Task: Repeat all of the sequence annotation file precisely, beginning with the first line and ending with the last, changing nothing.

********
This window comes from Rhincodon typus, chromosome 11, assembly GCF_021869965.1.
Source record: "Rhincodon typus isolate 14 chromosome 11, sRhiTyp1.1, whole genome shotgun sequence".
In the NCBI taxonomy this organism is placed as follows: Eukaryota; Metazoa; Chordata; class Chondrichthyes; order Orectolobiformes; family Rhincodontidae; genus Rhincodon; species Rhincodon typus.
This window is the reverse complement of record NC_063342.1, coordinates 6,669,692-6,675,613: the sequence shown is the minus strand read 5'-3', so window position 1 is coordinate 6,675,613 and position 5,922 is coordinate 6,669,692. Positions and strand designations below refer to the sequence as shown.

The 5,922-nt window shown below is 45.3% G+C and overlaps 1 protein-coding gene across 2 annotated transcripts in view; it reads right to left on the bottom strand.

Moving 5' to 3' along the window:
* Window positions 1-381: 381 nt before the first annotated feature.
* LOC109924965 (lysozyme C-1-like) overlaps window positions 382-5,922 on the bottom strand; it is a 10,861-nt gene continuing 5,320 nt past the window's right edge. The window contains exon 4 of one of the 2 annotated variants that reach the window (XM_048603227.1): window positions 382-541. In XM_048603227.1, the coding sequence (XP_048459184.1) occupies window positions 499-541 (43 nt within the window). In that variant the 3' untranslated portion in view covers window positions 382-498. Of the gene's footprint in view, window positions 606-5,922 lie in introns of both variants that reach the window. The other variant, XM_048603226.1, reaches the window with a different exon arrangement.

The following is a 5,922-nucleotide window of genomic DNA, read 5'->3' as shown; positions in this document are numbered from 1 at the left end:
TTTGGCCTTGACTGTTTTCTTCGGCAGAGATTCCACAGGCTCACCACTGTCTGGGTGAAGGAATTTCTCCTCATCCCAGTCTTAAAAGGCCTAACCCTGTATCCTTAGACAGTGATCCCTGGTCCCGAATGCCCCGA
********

This window comes from Rhincodon typus, chromosome 11, assembly GCF_021869965.1.
Source record: "Rhincodon typus isolate 14 chromosome 11, sRhiTyp1.1, whole genome shotgun sequence".
In the NCBI taxonomy this organism is placed as follows: Eukaryota; Metazoa; Chordata; class Chondrichthyes; order Orectolobiformes; family Rhincodontidae; genus Rhincodon; species Rhincodon typus.
This window is the reverse complement of record NC_063342.1, coordinates 6,669,692-6,675,613: the sequence shown is the minus strand read 5'-3', so window position 1 is coordinate 6,675,613 and position 5,922 is coordinate 6,669,692. Positions and strand designations below refer to the sequence as shown.

The 5,922-nt window shown below is 45.3% G+C and overlaps 1 protein-coding gene across 2 annotated transcripts in view; it reads right to left on the bottom strand.

Moving 5' to 3' along the window:
* Window positions 1-381: 381 nt before the first annotated feature.
* LOC109924965 (lysozyme C-1-like) overlaps window positions 382-5,922 on the bottom strand; it is a 10,861-nt gene continuing 5,320 nt past the window's right edge. The window contains exon 4 of one of the 2 annotated variants that reach the window (XM_048603227.1): window positions 382-541. In XM_048603227.1, the coding sequence (XP_048459184.1) occupies window positions 499-541 (43 nt within the window). In that variant the 3' untranslated portion in view covers window positions 382-498. Of the gene's footprint in view, window positions 606-5,922 lie in introns of both variants that reach the window. The other variant, XM_048603226.1, reaches the window with a different exon arrangement.

The following is a 5,922-nucleotide window of genomic DNA, read 5'->3' as shown; positions in this document are numbered from 1 at the left end:
TTTGGCCTTGACTGTTTTCTTCGGCAGAGATTCCACAGGCTCACCACTGTCTGGGTGAAGGAATTTCTCCTCATCCCAGTCTTAAAAGGCCTAACCCTGTATCCTTAGACAGTGATCCCTGGTCCCGAATGCCCCGA